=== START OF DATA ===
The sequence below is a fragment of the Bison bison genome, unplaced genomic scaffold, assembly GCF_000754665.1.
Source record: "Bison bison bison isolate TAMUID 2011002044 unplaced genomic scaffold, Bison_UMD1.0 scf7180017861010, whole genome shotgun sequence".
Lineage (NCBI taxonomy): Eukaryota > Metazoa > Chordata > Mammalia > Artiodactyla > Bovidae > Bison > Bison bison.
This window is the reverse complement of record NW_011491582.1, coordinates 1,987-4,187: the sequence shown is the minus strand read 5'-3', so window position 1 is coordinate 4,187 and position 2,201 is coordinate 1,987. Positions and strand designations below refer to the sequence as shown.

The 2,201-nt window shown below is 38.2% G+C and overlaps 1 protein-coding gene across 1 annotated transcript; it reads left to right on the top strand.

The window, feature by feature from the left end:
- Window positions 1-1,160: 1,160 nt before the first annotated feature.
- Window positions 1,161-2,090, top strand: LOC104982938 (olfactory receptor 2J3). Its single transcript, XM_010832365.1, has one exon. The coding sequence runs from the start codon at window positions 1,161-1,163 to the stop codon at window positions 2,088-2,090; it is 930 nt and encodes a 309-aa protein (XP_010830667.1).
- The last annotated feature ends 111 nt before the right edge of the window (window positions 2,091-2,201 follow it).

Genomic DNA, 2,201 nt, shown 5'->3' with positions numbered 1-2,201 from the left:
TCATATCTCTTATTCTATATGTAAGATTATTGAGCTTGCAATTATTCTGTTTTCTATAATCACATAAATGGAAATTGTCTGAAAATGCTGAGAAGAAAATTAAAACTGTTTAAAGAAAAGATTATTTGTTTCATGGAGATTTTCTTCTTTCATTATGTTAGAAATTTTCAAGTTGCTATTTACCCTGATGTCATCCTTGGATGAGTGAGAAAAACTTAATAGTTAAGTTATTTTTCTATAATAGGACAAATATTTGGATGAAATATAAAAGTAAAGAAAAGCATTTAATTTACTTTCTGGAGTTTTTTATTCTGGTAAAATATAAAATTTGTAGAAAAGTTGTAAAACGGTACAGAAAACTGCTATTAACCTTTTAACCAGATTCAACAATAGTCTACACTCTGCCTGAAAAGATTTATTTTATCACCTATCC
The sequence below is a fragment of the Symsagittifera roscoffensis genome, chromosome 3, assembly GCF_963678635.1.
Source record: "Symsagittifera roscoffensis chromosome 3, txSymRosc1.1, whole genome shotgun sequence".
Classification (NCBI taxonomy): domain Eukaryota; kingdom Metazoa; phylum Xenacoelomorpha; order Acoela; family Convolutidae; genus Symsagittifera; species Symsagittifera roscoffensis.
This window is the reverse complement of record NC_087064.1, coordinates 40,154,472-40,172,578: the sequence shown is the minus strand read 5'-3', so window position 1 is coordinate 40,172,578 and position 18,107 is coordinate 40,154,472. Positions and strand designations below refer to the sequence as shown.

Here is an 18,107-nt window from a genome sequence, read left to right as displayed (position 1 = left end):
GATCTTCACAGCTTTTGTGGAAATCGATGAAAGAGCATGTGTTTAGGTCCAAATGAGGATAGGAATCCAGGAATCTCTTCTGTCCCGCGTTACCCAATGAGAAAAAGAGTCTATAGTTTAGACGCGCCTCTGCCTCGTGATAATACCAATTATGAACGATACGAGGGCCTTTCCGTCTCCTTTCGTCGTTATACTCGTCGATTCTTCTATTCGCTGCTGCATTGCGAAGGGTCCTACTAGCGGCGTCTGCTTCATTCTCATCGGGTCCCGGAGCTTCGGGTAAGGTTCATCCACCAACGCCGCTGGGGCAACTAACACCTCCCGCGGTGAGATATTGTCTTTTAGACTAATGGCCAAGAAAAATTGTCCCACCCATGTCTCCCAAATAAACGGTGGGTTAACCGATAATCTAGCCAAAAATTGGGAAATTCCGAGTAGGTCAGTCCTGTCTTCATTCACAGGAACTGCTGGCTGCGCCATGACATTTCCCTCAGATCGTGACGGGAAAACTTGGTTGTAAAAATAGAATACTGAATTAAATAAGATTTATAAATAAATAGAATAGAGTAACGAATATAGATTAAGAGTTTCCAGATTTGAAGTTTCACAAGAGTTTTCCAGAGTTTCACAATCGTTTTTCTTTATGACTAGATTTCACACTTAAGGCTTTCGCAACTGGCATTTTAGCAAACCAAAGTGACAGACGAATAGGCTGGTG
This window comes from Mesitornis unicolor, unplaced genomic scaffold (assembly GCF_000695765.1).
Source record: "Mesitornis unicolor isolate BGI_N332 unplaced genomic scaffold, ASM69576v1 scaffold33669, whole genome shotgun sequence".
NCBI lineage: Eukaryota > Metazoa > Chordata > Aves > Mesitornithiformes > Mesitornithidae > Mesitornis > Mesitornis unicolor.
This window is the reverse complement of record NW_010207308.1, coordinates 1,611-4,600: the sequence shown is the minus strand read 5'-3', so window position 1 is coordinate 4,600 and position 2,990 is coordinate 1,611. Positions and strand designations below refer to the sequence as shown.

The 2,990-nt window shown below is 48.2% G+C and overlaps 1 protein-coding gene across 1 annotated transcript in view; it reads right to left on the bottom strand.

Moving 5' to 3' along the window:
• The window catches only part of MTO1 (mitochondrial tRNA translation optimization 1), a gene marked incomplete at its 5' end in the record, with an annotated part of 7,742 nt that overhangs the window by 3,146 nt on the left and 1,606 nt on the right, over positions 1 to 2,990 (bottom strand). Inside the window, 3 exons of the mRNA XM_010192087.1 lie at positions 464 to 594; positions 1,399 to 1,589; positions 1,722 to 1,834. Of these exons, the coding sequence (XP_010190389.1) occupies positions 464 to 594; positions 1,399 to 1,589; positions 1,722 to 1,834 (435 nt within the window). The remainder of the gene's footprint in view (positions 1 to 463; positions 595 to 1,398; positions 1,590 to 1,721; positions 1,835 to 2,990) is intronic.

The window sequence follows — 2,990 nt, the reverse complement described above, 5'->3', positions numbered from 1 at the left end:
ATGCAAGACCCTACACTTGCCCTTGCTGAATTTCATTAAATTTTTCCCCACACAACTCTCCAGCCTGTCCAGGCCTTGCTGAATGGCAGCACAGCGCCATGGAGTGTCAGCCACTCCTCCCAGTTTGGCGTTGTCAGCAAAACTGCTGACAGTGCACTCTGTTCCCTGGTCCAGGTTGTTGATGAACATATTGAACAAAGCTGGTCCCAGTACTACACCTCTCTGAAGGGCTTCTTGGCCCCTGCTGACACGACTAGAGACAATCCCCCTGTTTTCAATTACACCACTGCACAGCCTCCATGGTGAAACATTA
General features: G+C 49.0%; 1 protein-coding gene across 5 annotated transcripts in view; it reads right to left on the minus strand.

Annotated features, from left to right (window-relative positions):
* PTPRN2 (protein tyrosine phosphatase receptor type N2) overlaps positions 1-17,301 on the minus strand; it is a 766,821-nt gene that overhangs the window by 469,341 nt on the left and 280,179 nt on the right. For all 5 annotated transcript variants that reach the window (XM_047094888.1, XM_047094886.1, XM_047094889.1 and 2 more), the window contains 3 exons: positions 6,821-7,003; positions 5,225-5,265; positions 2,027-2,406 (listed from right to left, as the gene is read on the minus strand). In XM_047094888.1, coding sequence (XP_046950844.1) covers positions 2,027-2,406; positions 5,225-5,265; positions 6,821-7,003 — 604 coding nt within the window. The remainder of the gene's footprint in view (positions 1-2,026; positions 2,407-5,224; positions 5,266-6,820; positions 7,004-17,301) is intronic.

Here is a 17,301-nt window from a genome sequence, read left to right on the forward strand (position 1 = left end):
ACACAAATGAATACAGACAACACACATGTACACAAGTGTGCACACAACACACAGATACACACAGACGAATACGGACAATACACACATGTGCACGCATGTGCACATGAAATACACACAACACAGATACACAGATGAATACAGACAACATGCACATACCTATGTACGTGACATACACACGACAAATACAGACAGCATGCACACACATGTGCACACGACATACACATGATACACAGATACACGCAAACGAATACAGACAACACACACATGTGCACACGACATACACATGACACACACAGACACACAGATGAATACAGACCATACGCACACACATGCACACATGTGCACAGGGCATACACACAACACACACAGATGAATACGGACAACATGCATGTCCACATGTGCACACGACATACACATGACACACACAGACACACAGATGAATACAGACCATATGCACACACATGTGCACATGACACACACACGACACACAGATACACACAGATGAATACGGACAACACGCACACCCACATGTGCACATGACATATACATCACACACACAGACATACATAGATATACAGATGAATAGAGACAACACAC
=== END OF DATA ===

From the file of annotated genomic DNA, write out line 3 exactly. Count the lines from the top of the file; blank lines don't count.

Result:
Lineage (NCBI taxonomy): Eukaryota > Metazoa > Chordata > Mammalia > Artiodactyla > Bovidae > Bison > Bison bison.